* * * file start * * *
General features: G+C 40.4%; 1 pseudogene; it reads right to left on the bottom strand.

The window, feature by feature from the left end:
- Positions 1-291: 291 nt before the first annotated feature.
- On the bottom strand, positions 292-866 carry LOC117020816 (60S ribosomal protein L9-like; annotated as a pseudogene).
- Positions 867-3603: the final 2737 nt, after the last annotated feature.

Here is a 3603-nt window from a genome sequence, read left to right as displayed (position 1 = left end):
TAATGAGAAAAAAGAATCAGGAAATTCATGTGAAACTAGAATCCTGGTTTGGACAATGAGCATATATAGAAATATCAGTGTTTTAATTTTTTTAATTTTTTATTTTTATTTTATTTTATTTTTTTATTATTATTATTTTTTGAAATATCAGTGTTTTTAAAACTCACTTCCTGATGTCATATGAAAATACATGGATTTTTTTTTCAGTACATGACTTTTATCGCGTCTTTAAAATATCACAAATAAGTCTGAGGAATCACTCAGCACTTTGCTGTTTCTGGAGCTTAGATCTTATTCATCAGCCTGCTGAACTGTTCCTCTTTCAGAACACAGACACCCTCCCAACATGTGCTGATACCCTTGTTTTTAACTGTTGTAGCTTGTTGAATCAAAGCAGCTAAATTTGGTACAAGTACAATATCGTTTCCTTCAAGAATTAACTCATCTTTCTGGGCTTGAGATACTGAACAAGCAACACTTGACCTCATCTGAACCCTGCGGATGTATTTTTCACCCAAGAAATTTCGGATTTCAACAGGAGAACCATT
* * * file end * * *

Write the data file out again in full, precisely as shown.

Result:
General features: G+C 40.4%; 1 pseudogene; it reads right to left on the bottom strand.

The window, feature by feature from the left end:
- Positions 1-291: 291 nt before the first annotated feature.
- On the bottom strand, positions 292-866 carry LOC117020816 (60S ribosomal protein L9-like; annotated as a pseudogene).
- Positions 867-3603: the final 2737 nt, after the last annotated feature.

Here is a 3603-nt window from a genome sequence, read left to right as displayed (position 1 = left end):
TAATGAGAAAAAAGAATCAGGAAATTCATGTGAAACTAGAATCCTGGTTTGGACAATGAGCATATATAGAAATATCAGTGTTTTAATTTTTTTAATTTTTTATTTTTATTTTATTTTATTTTTTTATTATTATTATTTTTTGAAATATCAGTGTTTTTAAAACTCACTTCCTGATGTCATATGAAAATACATGGATTTTTTTTTCAGTACATGACTTTTATCGCGTCTTTAAAATATCACAAATAAGTCTGAGGAATCACTCAGCACTTTGCTGTTTCTGGAGCTTAGATCTTATTCATCAGCCTGCTGAACTGTTCCTCTTTCAGAACACAGACACCCTCCCAACATGTGCTGATACCCTTGTTTTTAACTGTTGTAGCTTGTTGAATCAAAGCAGCTAAATTTGGTACAAGTACAATATCGTTTCCTTCAAGAATTAACTCATCTTTCTGGGCTTGAGATACTGAACAAGCAACACTTGACCTCATCTGAACCCTGCGGATGTATTTTTCACCCAAGAAATTTCGGATTTCAACAGGAGAACCATT